"It's so rare for these things to hit in populated areas that it became quite a big deal," Nelson said.
Meteorite hunters from all over flocked to the neighborhood almost immediately, trying to make deals with the stunned homeowner.
Nelson said he tried to persuade Fausset to keep the valuable in local hands.
"I got calls from universities all over the state telling me, do whatever you can to keep (Fausset) from selling (the meteorite) out of the state, and so my theme was, well Louisiana is losing so much land, when a piece of rock comes and adds to the land, we should definitely keep it here," Nelson joked.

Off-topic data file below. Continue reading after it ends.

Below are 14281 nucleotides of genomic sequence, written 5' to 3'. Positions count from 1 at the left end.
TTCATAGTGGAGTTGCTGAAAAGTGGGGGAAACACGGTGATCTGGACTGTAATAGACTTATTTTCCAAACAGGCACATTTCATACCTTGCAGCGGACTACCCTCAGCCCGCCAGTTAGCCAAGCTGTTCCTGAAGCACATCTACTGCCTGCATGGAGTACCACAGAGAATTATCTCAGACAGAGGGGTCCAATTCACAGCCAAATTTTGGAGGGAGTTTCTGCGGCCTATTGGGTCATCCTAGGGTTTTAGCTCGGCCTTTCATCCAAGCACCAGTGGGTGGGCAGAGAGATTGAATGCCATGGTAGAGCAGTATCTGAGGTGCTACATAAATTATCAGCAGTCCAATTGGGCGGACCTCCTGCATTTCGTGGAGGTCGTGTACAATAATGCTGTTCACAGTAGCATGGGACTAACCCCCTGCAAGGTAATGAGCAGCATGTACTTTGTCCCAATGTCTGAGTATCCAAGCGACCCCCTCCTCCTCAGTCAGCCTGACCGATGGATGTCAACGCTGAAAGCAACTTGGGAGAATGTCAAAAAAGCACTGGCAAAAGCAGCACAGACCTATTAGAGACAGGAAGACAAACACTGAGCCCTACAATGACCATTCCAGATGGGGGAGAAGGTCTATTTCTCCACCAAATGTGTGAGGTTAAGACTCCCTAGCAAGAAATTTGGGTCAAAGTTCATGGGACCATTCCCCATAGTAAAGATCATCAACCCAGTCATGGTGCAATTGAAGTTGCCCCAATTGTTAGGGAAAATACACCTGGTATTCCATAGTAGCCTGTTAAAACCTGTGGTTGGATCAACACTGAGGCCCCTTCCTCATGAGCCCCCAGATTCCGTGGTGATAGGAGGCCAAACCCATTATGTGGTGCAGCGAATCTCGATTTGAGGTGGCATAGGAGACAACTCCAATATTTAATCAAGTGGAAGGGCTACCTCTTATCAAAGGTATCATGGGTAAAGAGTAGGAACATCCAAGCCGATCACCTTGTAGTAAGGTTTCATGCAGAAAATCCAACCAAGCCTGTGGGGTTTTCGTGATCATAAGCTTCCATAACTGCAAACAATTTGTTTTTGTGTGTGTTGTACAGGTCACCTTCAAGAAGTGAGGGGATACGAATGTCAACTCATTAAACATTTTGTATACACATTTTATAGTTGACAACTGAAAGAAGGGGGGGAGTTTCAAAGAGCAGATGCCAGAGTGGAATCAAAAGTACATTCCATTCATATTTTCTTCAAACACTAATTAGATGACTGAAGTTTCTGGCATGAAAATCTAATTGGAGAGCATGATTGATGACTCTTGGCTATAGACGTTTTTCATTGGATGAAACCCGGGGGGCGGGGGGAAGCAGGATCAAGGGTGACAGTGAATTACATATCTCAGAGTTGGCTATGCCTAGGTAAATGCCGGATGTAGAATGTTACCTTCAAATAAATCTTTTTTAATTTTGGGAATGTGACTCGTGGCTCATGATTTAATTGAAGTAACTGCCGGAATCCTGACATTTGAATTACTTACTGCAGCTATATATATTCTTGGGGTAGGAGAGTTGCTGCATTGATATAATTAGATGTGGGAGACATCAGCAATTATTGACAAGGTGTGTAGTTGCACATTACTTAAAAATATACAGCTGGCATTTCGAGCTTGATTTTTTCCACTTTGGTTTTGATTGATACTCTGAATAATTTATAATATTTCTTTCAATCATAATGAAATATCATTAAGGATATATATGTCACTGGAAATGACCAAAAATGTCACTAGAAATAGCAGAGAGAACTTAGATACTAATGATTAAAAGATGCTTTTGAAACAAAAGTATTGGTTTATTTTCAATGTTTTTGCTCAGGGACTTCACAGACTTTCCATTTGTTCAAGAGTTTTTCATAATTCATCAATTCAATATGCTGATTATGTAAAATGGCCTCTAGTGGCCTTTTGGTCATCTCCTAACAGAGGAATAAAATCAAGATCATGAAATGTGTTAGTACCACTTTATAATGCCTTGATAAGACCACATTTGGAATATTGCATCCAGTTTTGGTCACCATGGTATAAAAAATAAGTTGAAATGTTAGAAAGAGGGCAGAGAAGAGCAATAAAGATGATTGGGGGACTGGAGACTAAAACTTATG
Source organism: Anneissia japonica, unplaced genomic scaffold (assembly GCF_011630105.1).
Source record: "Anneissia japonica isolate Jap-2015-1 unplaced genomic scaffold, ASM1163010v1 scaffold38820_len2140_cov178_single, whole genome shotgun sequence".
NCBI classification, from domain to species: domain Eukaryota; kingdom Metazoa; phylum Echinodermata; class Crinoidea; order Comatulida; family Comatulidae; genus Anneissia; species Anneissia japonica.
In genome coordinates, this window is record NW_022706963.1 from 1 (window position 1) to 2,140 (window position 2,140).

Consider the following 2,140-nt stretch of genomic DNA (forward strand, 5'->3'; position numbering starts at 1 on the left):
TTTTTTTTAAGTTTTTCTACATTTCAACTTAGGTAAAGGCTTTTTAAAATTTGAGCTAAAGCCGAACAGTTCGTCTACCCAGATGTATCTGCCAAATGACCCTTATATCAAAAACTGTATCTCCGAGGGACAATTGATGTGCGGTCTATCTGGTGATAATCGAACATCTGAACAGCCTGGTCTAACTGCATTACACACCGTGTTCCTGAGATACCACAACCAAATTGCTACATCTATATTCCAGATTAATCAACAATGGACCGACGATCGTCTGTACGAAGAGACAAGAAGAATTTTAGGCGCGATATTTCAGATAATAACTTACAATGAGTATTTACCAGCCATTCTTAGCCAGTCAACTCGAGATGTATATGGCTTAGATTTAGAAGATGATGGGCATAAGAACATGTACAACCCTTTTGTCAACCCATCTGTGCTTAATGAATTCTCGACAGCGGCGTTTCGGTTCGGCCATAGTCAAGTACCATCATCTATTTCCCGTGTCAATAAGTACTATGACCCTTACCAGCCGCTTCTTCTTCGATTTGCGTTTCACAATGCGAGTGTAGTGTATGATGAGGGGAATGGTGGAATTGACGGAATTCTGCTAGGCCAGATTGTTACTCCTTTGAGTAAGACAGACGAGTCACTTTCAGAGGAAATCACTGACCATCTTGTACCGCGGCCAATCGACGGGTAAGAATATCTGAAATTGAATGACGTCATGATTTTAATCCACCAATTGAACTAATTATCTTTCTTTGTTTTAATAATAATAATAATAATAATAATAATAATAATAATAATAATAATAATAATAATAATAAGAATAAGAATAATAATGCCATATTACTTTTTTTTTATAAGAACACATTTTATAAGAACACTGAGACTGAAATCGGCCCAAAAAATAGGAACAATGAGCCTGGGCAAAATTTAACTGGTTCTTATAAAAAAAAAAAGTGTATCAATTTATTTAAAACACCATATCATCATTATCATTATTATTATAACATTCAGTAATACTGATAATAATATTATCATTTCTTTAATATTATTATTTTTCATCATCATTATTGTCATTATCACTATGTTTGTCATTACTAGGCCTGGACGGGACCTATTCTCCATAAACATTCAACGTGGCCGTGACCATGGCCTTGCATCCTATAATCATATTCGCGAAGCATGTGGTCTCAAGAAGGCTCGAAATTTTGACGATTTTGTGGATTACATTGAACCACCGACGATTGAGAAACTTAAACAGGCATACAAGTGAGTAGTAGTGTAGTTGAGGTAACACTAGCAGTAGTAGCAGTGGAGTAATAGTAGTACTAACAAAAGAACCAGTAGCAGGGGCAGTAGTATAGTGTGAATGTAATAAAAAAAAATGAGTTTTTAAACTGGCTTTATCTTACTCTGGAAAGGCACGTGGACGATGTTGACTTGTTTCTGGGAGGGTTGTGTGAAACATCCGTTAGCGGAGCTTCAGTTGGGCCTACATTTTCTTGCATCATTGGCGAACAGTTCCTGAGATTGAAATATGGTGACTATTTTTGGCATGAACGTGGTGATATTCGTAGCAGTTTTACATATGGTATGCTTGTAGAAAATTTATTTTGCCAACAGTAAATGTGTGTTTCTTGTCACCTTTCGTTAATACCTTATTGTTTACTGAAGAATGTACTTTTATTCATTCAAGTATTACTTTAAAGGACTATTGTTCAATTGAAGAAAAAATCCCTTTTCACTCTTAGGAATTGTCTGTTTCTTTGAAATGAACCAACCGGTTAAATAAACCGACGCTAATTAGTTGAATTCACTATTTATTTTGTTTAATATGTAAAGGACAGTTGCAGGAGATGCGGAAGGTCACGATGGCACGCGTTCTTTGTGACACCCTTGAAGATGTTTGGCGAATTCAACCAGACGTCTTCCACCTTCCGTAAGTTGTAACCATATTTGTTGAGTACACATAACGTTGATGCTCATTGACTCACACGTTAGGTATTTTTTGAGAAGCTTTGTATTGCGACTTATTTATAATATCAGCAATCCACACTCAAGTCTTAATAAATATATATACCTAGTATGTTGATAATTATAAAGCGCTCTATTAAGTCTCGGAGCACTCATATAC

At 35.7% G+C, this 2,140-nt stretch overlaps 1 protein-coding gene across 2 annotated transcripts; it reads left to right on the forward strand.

Nelson said Fausset donated a piece of the rock to Tulane, and sold some of it to a local rarities collector. Now, 10 years later, the incident still conjures feelings of wonder for those involved with it.
“For me, it was very fascinating,” Nelson said.